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What to Do if Your Dog Bites Someone: 5 Steps to Follow


Disclaimer: This article is for informational purposes only and should not be taken as a substitute for professional legal advice.

It’s a nightmare scenario for any dog owner when their four-legged friend bites another person, and it’s not always obvious exactly what you’re supposed to do in that situation. While it can be hard to imagine your dog biting someone, it’s always best to be prepared and learn what to do for the sake of safety. Read below for the blow-by-blow on what exactly you should do in the event that your dog bites someone.divider-dog

The 5 Steps to Follow if Your Dog Bites Someone

1. Contain Your Dog & Contact the Authorities

The very first thing to do is to physically separate your dog from the victim. Stay calm and take your dog to a confined space nearby. That could be somewhere like their crate or a bathroom. If nobody has done it already, you may call the authorities after your dog is safely confined. Make sure your dog will be comfortable and safe until you get through the next steps.

Shiba Inu resting in its crate
Image Credit: WH_Pics, Shutterstock

2. Remain at the Scene

Depending on your state or local laws, you’re legally required to stay at the scene of the incident with your dog. You’ll also likely need to exchange contact information with the victim at this stage, and it’s a good idea to call and have someone bring your dog’s vaccination records too. Law enforcement or animal control will ask for your dog’s most up-to-date rabies shot, and if you don’t have that, they may need to place your dog under quarantine.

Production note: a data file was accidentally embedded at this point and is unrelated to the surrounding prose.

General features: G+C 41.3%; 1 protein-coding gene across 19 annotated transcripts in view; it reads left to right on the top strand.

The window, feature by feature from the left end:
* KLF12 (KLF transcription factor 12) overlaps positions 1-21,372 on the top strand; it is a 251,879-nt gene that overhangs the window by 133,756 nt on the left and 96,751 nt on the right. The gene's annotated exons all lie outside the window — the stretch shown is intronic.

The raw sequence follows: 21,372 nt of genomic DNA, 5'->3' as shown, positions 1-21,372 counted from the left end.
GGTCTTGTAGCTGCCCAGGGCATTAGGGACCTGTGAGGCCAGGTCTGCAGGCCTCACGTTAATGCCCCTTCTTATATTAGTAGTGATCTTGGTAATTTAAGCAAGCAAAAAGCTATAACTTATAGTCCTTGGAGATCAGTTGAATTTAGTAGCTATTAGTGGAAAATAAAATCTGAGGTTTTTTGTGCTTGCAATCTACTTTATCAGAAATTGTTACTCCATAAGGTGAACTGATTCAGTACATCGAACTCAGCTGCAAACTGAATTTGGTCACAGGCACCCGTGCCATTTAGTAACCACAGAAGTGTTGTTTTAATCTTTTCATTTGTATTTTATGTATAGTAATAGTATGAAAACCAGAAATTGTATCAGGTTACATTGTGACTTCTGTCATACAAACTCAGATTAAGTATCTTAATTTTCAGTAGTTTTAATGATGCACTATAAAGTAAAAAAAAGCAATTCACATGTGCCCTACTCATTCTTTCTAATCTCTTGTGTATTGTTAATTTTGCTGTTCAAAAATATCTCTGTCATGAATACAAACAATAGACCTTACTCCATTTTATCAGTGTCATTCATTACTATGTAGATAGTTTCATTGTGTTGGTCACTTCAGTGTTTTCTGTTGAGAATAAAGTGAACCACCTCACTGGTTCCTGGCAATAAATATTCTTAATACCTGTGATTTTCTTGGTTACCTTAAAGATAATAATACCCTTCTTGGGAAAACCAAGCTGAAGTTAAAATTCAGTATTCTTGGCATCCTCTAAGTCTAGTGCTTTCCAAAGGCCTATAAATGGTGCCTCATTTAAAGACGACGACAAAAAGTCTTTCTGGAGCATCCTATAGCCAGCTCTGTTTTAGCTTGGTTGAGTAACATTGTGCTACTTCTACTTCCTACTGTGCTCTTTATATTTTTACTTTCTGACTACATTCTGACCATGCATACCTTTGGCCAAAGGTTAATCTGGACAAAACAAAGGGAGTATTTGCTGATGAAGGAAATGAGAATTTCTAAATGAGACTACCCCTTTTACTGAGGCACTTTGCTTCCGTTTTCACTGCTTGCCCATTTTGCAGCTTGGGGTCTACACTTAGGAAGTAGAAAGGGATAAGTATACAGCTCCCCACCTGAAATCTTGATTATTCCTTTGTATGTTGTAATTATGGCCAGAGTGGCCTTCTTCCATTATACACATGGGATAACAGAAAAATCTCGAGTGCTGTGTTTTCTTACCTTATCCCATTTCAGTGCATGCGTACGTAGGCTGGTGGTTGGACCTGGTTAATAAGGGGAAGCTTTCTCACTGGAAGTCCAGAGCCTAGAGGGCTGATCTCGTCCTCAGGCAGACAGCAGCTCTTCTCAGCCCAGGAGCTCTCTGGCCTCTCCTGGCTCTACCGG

3. Assess the Bite & Assist the Victim

After calling emergency services and reporting the bite, you should try to assess the victim’s bite and offer assistance. The most important thing to do with heavy bleeding bites is to put pressure on the wound and wash it as soon as possible to prevent infection. If possible, you can help the victim locate running water nearby before emergency services arrive. In some cases, the victim may be understandably upset, in which case you should remain calm and wait for medical professionals to arrive.

person applying first aid on someone bitten by a snake
Image Credit: Microgen, Shutterstock

4. Contact Your Insurance Company

Most dog bites, even those away from home, are typically covered under the average homeowner’s or renter’s liability insurance. Coverage amounts vary by policy, but $100,000 is fairly standard, and of course, you’ll have to check the fine print for any caveats. For instance, some renter’s or homeowner’s policies may specify that they’ll only cover dog bite incidents that occur on your rented or owned property. Contact your insurance provider for next steps.

5. What Happens After

Afterward, the victim may decide to sue you, in which case we strongly urge you to contact an attorney. In some rare cases, your dog may even be removed from your care or euthanized, but those instances are extremely rare and are usually reserved for when a dog grievously injures a person.

One of the consequences of your dog biting someone is usually paying for their medical bills, whether that’s out of pocket or via a homeowner’s or renter’s insurance policy. However, some state laws are looser with liability than others. California holds dog owners to a high standard that almost never considers extenuating circumstances, while other states may interpret things differently in a legal manner.

Angry dog on a chain
Image Credit: Alexandr Ivanov, Pixabay



We hope you never need to be prepared for your dog biting someone, but hopefully this guide has been of use in describing how to handle the situation. As mentioned above, it’s a really good idea to get an attorney for more specific details on the laws in your state or area and what to expect.

Featured Image Credit: Piotr Wawzryniuk, Shutterstock

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